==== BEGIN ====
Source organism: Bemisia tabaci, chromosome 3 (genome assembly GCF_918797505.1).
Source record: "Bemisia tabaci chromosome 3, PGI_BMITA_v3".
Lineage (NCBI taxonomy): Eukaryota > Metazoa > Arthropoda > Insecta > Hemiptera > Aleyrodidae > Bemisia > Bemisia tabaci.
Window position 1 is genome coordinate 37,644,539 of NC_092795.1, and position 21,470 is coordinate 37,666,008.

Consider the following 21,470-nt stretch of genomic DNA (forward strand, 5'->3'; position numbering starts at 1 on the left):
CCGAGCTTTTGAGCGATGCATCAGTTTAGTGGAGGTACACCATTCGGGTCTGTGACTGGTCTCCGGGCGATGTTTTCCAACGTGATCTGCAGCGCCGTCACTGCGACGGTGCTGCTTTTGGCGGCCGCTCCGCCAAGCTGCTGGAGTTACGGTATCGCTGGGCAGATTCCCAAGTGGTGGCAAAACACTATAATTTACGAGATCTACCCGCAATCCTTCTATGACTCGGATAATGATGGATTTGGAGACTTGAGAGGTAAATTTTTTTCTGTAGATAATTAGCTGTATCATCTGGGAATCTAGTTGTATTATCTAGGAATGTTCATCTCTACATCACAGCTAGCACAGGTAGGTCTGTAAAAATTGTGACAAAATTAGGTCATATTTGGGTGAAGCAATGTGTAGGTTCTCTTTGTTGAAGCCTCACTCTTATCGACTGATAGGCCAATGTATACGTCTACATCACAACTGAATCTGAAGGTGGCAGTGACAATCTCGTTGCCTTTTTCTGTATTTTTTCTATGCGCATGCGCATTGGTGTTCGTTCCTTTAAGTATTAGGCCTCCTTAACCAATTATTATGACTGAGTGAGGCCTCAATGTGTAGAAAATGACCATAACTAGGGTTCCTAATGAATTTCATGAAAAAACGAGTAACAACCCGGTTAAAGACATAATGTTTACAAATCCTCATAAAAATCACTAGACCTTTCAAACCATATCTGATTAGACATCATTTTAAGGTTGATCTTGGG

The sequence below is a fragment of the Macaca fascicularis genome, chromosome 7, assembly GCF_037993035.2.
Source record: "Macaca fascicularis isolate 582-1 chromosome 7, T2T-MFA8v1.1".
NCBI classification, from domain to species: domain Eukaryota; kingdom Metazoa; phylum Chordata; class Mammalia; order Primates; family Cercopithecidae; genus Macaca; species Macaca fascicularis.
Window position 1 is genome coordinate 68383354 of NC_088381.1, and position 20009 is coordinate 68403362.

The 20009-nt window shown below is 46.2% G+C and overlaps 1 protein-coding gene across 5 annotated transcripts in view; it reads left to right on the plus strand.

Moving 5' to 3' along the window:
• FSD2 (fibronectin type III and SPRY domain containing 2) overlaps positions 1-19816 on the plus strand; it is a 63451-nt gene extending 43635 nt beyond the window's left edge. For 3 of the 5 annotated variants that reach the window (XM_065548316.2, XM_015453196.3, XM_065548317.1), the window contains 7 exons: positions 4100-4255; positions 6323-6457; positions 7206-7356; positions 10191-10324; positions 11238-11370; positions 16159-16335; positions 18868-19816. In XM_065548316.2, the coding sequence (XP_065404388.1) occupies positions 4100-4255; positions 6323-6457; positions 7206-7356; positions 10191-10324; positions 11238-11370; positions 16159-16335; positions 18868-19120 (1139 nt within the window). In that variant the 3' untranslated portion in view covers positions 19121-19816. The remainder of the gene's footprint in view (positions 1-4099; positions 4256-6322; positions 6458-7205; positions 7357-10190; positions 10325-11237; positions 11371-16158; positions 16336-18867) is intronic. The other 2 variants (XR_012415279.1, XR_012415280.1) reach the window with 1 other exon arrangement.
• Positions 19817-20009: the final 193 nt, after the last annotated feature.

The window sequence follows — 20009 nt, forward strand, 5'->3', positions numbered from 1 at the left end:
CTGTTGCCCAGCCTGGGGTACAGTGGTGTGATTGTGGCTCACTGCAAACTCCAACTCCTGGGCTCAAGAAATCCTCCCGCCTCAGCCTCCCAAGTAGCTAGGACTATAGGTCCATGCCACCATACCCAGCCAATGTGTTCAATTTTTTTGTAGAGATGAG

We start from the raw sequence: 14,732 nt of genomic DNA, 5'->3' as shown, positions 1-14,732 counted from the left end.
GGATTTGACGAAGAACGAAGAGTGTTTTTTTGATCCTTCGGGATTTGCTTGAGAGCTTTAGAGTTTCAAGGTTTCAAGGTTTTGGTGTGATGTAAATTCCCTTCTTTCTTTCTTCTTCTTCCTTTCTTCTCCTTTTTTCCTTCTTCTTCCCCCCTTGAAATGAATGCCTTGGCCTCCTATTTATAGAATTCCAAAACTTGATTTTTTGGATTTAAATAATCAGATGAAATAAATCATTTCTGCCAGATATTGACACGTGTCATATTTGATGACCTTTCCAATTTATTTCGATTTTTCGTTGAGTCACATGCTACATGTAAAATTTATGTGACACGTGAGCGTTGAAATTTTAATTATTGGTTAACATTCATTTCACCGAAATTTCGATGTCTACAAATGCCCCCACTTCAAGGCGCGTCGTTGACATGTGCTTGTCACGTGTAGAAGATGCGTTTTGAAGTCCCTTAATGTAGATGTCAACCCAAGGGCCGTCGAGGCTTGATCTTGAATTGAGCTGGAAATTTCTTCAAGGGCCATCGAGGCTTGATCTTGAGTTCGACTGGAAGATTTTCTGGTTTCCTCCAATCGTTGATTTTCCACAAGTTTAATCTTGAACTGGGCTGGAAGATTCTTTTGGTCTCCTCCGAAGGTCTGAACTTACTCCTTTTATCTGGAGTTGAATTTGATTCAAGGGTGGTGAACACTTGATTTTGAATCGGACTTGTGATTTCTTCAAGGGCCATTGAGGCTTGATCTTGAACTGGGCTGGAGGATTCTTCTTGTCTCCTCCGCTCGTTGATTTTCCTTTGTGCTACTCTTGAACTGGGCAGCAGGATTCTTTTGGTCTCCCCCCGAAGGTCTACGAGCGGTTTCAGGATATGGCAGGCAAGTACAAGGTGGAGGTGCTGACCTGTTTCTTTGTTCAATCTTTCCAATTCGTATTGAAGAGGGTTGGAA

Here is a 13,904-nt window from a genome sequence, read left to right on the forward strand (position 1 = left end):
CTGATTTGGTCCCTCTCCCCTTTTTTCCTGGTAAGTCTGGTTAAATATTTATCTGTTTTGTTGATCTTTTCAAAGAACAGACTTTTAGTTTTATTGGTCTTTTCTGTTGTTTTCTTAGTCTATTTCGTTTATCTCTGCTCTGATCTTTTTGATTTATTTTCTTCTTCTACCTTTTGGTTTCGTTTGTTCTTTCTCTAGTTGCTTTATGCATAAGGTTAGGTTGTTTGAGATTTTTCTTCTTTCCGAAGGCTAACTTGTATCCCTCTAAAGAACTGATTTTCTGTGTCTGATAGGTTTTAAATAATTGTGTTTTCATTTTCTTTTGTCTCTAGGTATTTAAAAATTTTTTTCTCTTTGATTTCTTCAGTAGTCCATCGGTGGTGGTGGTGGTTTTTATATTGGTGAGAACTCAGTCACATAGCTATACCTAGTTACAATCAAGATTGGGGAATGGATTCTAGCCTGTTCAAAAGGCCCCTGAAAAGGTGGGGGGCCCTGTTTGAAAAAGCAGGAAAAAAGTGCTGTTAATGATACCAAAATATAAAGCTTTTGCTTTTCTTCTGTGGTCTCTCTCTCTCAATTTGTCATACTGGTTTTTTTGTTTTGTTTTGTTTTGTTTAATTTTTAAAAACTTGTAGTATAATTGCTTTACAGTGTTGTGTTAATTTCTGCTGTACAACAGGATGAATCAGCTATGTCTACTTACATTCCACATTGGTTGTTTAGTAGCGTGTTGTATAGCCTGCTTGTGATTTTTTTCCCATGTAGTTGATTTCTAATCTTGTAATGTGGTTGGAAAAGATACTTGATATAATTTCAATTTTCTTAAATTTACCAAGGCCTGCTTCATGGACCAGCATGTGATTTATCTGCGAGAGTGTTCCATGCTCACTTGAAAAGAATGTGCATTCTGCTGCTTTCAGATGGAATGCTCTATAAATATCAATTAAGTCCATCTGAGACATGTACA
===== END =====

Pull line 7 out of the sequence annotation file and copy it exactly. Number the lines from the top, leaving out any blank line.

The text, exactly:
The sequence below is a fragment of the Macaca fascicularis genome, chromosome 7, assembly GCF_037993035.2.